PC Based Access Control Systems

When a card access system is required to do more than just let a person through a door it is common to link the system to a PC to give central control of all administration.

By creating a network of card readers around a site, all linked by a common route of cabling, it is possible to control the movements of all individuals in a site.

The major benefit of linking multiple readers back to a PC is the ease of adding and deleting cards. Instead of programming each reader individually, central control of the system allows all readers to be administered from a few simple mouse clicks. When a card is added to the system, this information is transferred to all doors instantaneously. If a card is lost or removed, in the same way it can be deleted from the system.

When cards are added individually via a PC you can also add notes about the person who is carrying the card. For instance, the database that you are creating within the access control software could hold information such as, name, address, contact telephone number, car registration, phone extension etc. Thus making the system an employee database as well as an access control system.

The system can also go into great depth on employee identification and store images of the person carrying the card. In this way, when a user tries to gain entry to certain areas the system will flag up the action along with the picture of the cardholder. This is a function called "challenging" and is used to verify the identity of an employee. This is especially useful where there is a gatehouse leading onto a site and the ID can be verified before raising a barrier and it is also a useful tool in maintaining security in sensitive locations.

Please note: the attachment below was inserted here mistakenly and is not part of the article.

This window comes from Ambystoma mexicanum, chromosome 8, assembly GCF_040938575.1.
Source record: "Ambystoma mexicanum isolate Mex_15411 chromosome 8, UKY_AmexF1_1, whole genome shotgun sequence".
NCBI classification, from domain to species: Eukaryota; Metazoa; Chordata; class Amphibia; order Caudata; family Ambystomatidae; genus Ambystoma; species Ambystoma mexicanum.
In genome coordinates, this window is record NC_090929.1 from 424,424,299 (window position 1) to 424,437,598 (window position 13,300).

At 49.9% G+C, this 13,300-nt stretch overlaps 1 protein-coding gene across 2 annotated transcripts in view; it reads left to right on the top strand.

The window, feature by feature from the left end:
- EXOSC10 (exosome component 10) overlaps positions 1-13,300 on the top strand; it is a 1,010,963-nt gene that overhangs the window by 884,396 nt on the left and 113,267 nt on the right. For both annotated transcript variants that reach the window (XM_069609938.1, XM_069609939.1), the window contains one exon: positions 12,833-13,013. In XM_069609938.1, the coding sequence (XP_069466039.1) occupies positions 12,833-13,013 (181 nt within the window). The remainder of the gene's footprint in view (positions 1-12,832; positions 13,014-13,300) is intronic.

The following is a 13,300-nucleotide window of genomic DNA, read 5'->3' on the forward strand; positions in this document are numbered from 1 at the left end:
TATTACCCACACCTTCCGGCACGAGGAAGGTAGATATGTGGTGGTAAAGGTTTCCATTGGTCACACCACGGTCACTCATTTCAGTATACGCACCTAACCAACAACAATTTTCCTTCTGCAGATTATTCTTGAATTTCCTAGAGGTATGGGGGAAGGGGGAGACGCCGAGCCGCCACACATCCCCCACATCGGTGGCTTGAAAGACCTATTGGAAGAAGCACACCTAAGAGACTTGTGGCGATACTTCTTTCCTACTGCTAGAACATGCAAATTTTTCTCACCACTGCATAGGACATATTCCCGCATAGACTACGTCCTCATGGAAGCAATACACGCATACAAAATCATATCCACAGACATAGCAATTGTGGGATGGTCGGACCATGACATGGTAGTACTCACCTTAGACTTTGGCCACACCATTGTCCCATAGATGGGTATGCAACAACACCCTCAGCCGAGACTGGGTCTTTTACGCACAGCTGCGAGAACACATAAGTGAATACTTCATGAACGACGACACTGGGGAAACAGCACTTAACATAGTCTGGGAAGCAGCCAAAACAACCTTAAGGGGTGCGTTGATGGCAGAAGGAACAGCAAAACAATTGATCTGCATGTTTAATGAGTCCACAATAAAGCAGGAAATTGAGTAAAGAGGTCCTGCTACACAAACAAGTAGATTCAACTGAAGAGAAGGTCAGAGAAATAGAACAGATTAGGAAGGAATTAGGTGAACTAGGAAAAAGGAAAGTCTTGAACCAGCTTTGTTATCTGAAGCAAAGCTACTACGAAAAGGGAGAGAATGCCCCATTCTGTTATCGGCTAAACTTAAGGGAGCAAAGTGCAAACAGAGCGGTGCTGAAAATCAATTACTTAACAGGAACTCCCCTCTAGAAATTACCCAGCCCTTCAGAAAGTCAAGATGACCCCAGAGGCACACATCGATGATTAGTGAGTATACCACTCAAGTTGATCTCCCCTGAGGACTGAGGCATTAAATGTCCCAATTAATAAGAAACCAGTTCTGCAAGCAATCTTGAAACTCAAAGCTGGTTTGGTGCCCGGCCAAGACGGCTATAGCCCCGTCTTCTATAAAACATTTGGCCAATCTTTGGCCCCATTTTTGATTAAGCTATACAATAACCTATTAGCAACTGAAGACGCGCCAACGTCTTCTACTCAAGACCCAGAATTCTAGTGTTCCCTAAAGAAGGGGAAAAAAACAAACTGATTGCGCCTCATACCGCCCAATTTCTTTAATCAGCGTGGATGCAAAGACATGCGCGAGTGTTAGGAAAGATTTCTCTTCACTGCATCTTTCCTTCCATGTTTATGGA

The amount of information you can carry about a user is limitless but access control systems are flexible and due to their database facilities they can offer many other features that are useful in the workplace.

When using a card access system of this type it is possible to use magnetic swipe readers and cards, proximity readers and cards/tokens or to use either type of reading technology in conjunction with a coded keypad to increase security on the system so that a person wishing to enter through a door has to use a PIN (Personal Identification Number) as well as the card/token to gain access through the door.

A typical system setup is outlined below -


As you can see, a network is created between door controllers which is linked back to a PC interface that is connected to the serial port of a PC. The PC does not have to be dedicated to the system and the system will operate regardless of if the PC is on or off. As the software is built to be run on a Windows operating system environment, it is common to have the software running in the background of other Windows applications. In the above example, using Paxton Net2 access control, if the network link to the PC was severed then the the doors would still function although additional programming of the doors would not be possible until the network link was repaired.